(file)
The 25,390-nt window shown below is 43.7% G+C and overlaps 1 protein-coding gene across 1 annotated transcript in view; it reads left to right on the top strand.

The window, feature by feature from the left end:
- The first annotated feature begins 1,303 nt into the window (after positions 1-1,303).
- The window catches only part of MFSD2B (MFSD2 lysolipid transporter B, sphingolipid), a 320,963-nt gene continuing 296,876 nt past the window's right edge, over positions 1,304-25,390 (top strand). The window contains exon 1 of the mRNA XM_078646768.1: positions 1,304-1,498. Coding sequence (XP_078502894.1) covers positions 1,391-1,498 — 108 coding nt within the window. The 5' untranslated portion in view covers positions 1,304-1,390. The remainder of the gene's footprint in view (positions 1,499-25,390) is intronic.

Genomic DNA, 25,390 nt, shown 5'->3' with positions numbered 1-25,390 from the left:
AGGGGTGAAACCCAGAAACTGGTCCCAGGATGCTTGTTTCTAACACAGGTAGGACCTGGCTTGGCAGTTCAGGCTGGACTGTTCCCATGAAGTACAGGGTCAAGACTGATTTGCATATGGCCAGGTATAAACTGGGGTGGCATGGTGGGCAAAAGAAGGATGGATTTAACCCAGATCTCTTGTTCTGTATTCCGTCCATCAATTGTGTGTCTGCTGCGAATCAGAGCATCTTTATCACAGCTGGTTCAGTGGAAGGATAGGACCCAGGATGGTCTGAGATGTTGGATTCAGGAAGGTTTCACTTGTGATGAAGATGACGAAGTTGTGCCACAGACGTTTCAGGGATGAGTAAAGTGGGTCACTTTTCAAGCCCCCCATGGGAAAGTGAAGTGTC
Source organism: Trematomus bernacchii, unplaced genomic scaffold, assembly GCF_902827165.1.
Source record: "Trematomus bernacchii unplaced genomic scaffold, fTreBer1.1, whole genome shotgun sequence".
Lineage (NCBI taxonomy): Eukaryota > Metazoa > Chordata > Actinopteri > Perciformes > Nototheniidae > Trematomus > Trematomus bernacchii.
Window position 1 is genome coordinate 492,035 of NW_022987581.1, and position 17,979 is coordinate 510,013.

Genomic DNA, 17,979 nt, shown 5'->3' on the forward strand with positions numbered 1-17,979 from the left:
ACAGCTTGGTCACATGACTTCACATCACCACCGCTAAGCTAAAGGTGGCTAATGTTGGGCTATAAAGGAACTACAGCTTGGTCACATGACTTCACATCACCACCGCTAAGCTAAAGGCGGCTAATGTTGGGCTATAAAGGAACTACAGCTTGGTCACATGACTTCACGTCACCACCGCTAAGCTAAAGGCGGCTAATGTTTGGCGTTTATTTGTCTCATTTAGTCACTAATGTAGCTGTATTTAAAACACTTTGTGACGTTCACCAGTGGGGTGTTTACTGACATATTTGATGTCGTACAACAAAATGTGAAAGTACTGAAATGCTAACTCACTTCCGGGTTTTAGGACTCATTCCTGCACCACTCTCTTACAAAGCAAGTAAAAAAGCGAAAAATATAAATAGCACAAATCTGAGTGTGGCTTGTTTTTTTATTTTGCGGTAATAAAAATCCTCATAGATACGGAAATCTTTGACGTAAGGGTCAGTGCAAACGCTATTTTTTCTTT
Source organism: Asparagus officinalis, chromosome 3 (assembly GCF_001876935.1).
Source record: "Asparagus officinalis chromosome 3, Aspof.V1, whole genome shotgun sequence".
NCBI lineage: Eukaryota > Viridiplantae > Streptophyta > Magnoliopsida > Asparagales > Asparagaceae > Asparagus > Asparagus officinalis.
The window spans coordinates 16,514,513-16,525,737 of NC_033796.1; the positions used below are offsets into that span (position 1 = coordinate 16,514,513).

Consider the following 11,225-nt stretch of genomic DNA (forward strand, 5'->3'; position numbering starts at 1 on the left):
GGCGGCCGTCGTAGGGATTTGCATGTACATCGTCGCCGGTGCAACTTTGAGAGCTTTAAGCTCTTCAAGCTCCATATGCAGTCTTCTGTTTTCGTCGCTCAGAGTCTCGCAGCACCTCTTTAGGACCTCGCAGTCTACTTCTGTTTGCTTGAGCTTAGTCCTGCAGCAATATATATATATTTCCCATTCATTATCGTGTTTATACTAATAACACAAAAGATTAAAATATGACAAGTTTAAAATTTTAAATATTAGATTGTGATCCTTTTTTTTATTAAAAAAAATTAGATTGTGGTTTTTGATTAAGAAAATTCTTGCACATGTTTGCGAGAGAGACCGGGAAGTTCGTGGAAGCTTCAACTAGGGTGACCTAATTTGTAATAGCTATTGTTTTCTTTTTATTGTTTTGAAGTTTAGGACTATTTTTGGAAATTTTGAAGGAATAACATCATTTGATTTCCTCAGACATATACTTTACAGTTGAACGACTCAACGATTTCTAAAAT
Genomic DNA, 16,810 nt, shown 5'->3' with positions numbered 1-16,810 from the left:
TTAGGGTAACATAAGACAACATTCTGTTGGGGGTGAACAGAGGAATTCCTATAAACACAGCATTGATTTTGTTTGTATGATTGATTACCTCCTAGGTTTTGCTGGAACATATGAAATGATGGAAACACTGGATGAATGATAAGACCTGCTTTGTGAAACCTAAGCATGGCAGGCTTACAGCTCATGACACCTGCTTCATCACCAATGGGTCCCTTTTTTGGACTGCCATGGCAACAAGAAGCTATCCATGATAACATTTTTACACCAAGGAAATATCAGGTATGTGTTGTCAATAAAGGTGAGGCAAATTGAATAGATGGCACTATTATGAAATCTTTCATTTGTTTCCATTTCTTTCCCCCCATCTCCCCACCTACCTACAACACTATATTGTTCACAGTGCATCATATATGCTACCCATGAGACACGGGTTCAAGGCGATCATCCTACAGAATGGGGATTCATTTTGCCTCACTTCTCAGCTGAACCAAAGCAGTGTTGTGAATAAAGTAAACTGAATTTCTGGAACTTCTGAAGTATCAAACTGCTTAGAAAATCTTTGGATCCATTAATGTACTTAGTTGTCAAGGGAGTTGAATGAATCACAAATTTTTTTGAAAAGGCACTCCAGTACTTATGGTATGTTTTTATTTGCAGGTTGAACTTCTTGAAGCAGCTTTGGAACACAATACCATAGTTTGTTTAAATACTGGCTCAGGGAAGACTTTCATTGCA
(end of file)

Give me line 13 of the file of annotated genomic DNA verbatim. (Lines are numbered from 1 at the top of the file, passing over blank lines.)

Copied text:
Source organism: Asparagus officinalis, chromosome 3 (assembly GCF_001876935.1).